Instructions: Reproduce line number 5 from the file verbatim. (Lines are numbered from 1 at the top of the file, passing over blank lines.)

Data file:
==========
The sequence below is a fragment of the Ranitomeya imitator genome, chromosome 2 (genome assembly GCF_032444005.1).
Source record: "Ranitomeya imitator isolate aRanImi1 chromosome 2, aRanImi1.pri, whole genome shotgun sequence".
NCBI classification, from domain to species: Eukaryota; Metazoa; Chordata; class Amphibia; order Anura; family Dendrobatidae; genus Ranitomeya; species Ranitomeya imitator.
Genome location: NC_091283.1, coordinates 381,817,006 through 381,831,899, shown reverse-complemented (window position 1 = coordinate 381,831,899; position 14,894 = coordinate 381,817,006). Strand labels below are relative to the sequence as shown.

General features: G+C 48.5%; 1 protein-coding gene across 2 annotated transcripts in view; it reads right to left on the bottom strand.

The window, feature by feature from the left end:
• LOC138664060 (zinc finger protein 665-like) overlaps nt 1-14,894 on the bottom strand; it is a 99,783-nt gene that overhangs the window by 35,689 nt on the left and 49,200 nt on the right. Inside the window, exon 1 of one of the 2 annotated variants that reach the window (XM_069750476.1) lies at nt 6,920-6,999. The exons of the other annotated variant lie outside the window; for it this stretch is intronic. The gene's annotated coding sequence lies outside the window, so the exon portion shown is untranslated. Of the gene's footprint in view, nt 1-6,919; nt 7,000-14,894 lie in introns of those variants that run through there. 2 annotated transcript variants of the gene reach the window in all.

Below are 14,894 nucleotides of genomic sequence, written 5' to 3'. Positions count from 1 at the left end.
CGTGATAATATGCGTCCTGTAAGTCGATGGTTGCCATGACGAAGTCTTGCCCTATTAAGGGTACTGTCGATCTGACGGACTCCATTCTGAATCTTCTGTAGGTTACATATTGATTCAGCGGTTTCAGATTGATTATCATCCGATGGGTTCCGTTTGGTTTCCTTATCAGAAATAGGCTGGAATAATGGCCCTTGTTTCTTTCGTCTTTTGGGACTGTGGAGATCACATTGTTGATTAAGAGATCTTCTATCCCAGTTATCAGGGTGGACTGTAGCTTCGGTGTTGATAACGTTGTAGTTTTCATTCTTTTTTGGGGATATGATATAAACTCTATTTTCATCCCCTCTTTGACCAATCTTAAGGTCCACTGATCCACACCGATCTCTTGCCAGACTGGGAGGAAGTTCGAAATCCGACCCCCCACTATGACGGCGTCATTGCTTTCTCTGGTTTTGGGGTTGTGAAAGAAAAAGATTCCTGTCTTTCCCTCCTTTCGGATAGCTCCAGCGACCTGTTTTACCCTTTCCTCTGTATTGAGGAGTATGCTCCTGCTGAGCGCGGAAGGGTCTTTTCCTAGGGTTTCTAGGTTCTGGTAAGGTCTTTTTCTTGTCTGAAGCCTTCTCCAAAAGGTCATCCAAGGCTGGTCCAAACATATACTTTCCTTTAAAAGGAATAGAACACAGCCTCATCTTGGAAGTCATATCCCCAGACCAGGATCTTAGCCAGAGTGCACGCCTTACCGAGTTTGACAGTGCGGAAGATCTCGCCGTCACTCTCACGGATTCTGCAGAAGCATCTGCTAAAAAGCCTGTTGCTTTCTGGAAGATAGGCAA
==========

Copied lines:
General features: G+C 48.5%; 1 protein-coding gene across 2 annotated transcripts in view; it reads right to left on the bottom strand.